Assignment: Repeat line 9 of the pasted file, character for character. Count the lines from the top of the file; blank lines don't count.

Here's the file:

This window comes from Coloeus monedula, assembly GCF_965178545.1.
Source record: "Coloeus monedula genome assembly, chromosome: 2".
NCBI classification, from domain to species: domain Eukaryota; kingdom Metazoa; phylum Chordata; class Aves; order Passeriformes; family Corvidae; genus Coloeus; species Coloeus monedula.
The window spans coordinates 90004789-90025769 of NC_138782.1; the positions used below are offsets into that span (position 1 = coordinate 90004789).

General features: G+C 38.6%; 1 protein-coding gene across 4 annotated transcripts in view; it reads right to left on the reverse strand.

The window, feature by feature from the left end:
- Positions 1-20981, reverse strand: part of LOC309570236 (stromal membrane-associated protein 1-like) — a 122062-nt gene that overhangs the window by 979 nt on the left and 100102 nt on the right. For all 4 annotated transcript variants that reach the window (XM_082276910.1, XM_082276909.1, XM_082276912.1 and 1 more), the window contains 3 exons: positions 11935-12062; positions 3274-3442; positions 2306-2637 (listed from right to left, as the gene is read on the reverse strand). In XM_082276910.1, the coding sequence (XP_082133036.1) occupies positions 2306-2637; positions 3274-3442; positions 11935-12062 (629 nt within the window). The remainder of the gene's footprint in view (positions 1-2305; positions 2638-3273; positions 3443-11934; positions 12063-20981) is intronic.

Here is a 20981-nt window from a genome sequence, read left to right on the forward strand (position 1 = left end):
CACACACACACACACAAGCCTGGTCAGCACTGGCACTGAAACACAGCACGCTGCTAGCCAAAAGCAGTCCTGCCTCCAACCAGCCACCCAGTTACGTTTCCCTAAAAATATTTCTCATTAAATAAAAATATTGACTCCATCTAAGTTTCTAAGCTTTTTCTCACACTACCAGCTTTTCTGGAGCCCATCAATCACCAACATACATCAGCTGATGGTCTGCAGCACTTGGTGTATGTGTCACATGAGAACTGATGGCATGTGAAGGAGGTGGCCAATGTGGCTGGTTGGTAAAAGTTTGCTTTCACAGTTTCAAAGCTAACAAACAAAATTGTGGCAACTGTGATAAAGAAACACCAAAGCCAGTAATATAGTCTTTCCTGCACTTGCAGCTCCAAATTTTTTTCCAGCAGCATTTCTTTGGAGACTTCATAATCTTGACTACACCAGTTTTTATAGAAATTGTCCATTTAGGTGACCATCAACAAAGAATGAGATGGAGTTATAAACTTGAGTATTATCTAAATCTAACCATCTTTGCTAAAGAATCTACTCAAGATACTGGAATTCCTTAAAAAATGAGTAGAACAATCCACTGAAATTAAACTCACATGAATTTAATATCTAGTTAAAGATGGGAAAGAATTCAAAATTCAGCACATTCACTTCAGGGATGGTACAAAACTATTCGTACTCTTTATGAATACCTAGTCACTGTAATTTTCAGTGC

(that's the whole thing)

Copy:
CACACACACACACACAAGCCTGGTCAGCACTGGCACTGAAACACAGCACGCTGCTAGCCAAAAGCAGTCCTGCCTCCAACCAGCCACCCAGTTACGTTTCCCTAAAAATATTTCTCATTAAATAAAAATATTGACTCCATCTAAGTTTCTAAGCTTTTTCTCACACTACCAGCTTTTCTGGAGCCCATCAATCACCAACATACATCAGCTGATGGTCTGCAGCACTTGGTGTATGTGTCACATGAGAACTGATGGCATGTGAAGGAGGTGGCCAATGTGGCTGGTTGGTAAAAGTTTGCTTTCACAGTTTCAAAGCTAACAAACAAAATTGTGGCAACTGTGATAAAGAAACACCAAAGCCAGTAATATAGTCTTTCCTGCACTTGCAGCTCCAAATTTTTTTCCAGCAGCATTTCTTTGGAGACTTCATAATCTTGACTACACCAGTTTTTATAGAAATTGTCCATTTAGGTGACCATCAACAAAGAATGAGATGGAGTTATAAACTTGAGTATTATCTAAATCTAACCATCTTTGCTAAAGAATCTACTCAAGATACTGGAATTCCTTAAAAAATGAGTAGAACAATCCACTGAAATTAAACTCACATGAATTTAATATCTAGTTAAAGATGGGAAAGAATTCAAAATTCAGCACATTCACTTCAGGGATGGTACAAAACTATTCGTACTCTTTATGAATACCTAGTCACTGTAATTTTCAGTGC